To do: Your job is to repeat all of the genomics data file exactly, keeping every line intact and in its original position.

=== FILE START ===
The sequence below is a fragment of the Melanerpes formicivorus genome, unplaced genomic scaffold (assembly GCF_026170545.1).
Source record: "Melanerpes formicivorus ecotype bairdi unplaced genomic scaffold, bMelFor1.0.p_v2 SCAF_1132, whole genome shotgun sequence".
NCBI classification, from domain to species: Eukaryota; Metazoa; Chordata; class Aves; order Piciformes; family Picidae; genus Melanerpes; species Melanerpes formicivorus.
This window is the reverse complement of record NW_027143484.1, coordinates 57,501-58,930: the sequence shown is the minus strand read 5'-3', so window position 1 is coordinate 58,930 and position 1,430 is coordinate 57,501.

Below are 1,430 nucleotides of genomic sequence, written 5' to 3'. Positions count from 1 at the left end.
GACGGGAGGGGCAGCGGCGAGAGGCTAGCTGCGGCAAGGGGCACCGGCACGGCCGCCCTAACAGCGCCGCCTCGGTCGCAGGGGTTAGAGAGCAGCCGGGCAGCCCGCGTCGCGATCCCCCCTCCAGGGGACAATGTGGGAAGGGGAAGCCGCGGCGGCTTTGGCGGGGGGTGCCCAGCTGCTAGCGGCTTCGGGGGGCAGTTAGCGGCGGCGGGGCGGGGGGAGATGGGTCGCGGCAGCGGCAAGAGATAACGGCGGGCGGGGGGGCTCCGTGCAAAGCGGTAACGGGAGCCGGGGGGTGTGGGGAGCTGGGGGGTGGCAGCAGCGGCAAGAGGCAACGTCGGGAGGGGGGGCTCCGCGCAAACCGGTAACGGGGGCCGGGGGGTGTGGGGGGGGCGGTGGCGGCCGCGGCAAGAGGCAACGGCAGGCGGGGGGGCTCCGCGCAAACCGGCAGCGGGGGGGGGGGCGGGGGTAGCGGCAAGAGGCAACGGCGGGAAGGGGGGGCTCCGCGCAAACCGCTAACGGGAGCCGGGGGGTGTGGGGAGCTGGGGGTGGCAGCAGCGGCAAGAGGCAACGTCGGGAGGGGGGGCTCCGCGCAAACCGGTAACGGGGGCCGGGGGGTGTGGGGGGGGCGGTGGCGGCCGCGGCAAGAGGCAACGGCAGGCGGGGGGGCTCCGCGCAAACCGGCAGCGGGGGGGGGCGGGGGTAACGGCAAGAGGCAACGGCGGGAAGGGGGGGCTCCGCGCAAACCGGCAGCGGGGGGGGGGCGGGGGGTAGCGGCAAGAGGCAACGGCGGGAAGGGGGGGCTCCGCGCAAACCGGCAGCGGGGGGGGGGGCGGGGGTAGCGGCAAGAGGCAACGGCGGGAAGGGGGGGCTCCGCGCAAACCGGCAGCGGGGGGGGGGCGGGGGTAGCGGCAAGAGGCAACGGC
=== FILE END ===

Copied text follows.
The sequence below is a fragment of the Melanerpes formicivorus genome, unplaced genomic scaffold (assembly GCF_026170545.1).
Source record: "Melanerpes formicivorus ecotype bairdi unplaced genomic scaffold, bMelFor1.0.p_v2 SCAF_1132, whole genome shotgun sequence".
NCBI classification, from domain to species: Eukaryota; Metazoa; Chordata; class Aves; order Piciformes; family Picidae; genus Melanerpes; species Melanerpes formicivorus.
This window is the reverse complement of record NW_027143484.1, coordinates 57,501-58,930: the sequence shown is the minus strand read 5'-3', so window position 1 is coordinate 58,930 and position 1,430 is coordinate 57,501.

Below are 1,430 nucleotides of genomic sequence, written 5' to 3'. Positions count from 1 at the left end.
GACGGGAGGGGCAGCGGCGAGAGGCTAGCTGCGGCAAGGGGCACCGGCACGGCCGCCCTAACAGCGCCGCCTCGGTCGCAGGGGTTAGAGAGCAGCCGGGCAGCCCGCGTCGCGATCCCCCCTCCAGGGGACAATGTGGGAAGGGGAAGCCGCGGCGGCTTTGGCGGGGGGTGCCCAGCTGCTAGCGGCTTCGGGGGGCAGTTAGCGGCGGCGGGGCGGGGGGAGATGGGTCGCGGCAGCGGCAAGAGATAACGGCGGGCGGGGGGGCTCCGTGCAAAGCGGTAACGGGAGCCGGGGGGTGTGGGGAGCTGGGGGGTGGCAGCAGCGGCAAGAGGCAACGTCGGGAGGGGGGGCTCCGCGCAAACCGGTAACGGGGGCCGGGGGGTGTGGGGGGGGCGGTGGCGGCCGCGGCAAGAGGCAACGGCAGGCGGGGGGGCTCCGCGCAAACCGGCAGCGGGGGGGGGGGCGGGGGTAGCGGCAAGAGGCAACGGCGGGAAGGGGGGGCTCCGCGCAAACCGCTAACGGGAGCCGGGGGGTGTGGGGAGCTGGGGGTGGCAGCAGCGGCAAGAGGCAACGTCGGGAGGGGGGGCTCCGCGCAAACCGGTAACGGGGGCCGGGGGGTGTGGGGGGGGCGGTGGCGGCCGCGGCAAGAGGCAACGGCAGGCGGGGGGGCTCCGCGCAAACCGGCAGCGGGGGGGGGCGGGGGTAACGGCAAGAGGCAACGGCGGGAAGGGGGGGCTCCGCGCAAACCGGCAGCGGGGGGGGGGCGGGGGGTAGCGGCAAGAGGCAACGGCGGGAAGGGGGGGCTCCGCGCAAACCGGCAGCGGGGGGGGGGGCGGGGGTAGCGGCAAGAGGCAACGGCGGGAAGGGGGGGCTCCGCGCAAACCGGCAGCGGGGGGGGGGCGGGGGTAGCGGCAAGAGGCAACGGC